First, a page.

WIMBLEDON, England — Andy Murray stood with the Union Jack draped over his shoulders, an Olympic gold medal around his neck, flanked by the man he had just beaten, Roger Federer, and basking in the roar of the Centre Court crowd.
No wonder the often dour Scotsman was grinning.
Murray won one for the home team Sunday, beating Federer 6-2, 6-1, 6-4 in the tennis final at Wimbledon.
The victory marked a career breakthrough for Murray. He has lost all four of his Grand Slam finals, three against Federer, including Wimbledon a month ago.
"It has been the best week of my tennis career by a mile," Murray said. "I've had a lot of tough losses. This is the best way to come back from the Wimbledon final. I'll never forget it."
For Federer, the drubbing marked another Olympic disappointment. Playing in the games for the fourth time, he sought a victory to complete a career Golden Slam but settled for silver — his first singles medal.
"Don't feel too bad for me," Federer said. "I felt like I won my silver, I didn't lose it. So I feel really happy."
Murray swept nine consecutive games to take control, breaking Federer's serve four times in a row, his inspired play a reflection of raucous crowd support. He erased all nine break points he faced.
"He never looked back," Federer said. "His credit for getting in the lead and using the crowd to come through. He did an unbelievable job."
The match capped the most memorable Olympics for tennis since it returned to the games in 1988 after a 64-year absence. The event transformed staid Wimbledon into a more festive place.
Murray became the first British man to win the gold in singles since Josiah Ritchie in 1908. Those games took place at Wimbledon, too.
In the day's first match on Centre Court, women's singles champion Serena Williams teamed with sister Venus to win their third career doubles gold medal. They defeated Andrea Hlavackova and Lucie Hradecka of the Czech Republic 6-4, 6-4 under the retractable roof.
Murray settled for a silver in mixed doubles with teammate Laura Robson. They lost to Victoria Azarenka and Max Mirnyi of Belarus 2-6, 6-3, 1-0 (8).
Juan Martin del Potro of Argentina won the bronze in men's singles, beating Novak Djokovic of Serbia 7-5, 6-4. Maria Kirilenko and Nadia Petrova of Russia won the bronze in women's doubles.
The roof opened shortly before the men's final, and the beloved Federer — winner of seven Wimbledon titles — walked onto the sun-splashed grass to a standing ovation. Then Murray entered, and an ovation became a roar.
At the far end of the All England Club, thousands of fans with grounds passes enjoyed a carnival atmosphere on the picnic hill known as Murray Mount while watching the match on a huge video screen.
Federer wore red and Murray blue in the most colorful tournament ever held at Wimbledon. Their tactics were also in sharp contrast.
Murray returned aggressively to repeatedly put Federer on the defensive when serving. Federer tried to come forward more than in any match this summer, but Murray answered with a succession of crisp passing shots for winners.
"Andy looked like he was never doubting himself," Federer said. "He had a clear plan."
The fans loved it, waving British flags of all sizes. "An-dy! An-dy" they chanted. They applauded when Federer won a point, but they boomed when Murray won one.
And the bounces seemed to go Murray's way. One of his service breaks came when he hit winners that clipped the net cord on successive points. But then the net, after all, was British.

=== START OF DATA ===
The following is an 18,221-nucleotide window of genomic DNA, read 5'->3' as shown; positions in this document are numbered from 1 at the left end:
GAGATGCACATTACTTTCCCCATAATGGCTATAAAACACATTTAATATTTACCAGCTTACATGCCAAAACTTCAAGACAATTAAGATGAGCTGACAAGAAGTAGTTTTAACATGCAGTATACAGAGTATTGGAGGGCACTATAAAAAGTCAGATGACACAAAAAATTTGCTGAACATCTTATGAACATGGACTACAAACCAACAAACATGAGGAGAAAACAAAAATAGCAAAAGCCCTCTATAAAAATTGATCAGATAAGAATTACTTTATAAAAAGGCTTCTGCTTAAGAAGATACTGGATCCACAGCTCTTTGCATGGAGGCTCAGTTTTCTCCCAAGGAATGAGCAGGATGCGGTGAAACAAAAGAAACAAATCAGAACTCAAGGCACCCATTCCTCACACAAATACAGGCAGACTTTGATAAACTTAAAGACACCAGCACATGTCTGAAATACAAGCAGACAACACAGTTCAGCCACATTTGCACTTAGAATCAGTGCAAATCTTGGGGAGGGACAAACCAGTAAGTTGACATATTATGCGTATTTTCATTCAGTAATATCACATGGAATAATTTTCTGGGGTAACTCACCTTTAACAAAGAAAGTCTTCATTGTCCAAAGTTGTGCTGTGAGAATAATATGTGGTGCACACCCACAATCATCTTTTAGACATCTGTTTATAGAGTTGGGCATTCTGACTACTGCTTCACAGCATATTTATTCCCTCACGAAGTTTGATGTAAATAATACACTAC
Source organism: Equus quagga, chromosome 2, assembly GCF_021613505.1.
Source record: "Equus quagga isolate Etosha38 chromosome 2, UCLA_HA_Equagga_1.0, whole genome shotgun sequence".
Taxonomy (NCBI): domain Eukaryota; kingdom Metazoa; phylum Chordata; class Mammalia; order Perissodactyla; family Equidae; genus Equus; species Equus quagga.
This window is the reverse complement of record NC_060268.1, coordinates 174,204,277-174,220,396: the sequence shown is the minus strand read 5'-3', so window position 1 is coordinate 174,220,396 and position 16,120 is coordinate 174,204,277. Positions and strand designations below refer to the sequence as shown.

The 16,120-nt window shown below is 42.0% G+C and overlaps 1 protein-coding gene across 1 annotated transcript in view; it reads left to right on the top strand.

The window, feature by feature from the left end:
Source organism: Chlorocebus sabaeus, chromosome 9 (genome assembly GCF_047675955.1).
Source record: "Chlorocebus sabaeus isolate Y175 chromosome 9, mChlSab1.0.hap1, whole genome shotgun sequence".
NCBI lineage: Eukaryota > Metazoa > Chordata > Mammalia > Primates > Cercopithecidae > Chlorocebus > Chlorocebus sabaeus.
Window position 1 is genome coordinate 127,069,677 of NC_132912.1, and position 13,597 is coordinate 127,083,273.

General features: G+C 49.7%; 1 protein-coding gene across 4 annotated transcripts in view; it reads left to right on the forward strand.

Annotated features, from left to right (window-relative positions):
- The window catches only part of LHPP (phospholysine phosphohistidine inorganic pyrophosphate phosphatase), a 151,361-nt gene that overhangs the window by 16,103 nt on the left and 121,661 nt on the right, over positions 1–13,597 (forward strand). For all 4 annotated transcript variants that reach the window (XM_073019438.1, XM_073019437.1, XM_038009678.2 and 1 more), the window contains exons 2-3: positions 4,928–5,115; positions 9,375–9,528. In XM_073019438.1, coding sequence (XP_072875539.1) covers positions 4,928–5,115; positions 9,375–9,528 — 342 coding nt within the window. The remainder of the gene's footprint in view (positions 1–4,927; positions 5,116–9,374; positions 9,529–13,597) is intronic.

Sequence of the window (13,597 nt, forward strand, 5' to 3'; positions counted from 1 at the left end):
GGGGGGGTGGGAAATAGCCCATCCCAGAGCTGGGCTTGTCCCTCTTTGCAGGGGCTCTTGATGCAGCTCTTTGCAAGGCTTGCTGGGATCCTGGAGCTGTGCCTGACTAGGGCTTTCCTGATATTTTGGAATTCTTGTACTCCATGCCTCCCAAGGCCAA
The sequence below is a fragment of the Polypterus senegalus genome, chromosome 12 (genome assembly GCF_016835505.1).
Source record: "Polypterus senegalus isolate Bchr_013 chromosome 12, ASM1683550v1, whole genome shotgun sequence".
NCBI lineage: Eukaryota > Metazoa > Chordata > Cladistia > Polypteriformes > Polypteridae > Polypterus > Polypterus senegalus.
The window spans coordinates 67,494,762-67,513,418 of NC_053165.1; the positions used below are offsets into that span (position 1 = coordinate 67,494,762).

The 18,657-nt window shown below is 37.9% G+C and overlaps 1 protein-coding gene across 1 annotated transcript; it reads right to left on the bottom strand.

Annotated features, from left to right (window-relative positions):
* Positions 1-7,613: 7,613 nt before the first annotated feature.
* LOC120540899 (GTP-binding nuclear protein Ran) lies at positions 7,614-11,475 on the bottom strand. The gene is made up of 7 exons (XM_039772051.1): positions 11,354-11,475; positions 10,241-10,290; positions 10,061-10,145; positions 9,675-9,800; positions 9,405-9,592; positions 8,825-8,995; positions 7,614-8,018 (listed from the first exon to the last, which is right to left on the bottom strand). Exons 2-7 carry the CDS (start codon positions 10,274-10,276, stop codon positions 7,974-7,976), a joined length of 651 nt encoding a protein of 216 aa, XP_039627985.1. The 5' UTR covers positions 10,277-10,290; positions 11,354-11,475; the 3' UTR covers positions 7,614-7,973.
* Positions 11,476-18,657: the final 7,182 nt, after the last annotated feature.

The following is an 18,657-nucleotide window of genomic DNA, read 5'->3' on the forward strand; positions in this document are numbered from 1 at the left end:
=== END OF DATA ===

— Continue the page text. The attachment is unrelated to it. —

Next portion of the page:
Altogether Federer dropped serve five times, surprising anywhere but especially on grass. He also lost 15 of 33 points when he went to the net, often watching groundstrokes by Murray whiz past out of reach.
"That's the best part of his game," Federer said. "If he doesn't do those passing shots, he's not going to win gold."
The impassive Swiss showed little frustration as the match slipped away. Instead, it was Murray tossing his racket in the second set when he made a rare error.
Otherwise, Murray had little to get upset about. When he netted an easy forehand on break point early in the match, he laughed at his mistake.
"I felt so fresh," he said. "I didn't feel nervous really at all, apart from at the beginning of the match."
He won with plenty of flair and a succession of spectacular shots. A lunging backhand pass in the corner had fans on their feet. And he erased a break point with an acrobatic leaping overhead, followed by an improbable reflex volley winner after Federer fired at him from point-blank range.
Murray fell behind 15-40 serving in the opening game but rallied to hold, and from 2-all he took charge, winning every game until 5-0 in the second set.
Federer struggled to hold but had many chances to break, including in the third game of the second set, a marathon that lasted for 20 points. He held six break points but Murray erased them all and won the game on an errant Federer backhand, one of many.
"If those points had gone a different way, it could have been a different match," Murray said.
Federer, taxed by his 19-17 third-set semifinal win Friday, couldn't summon a comeback. Murray hurried to the finish line, winning 20 of 21 points on his serve in the final set.
He reached match point with an ace, then hit another at 131 mph to seal the win. He briefly sank toward the turf, then rose to share a warm embrace with a smiling Federer.
"I was very happy for him," Federer said. "It's a long time coming for him, and he did great."
Murray climbed into the player box to share hugs with friends and family. He then leaped back onto the court, and when he threw a final knockout punch, the crowd roared one more time.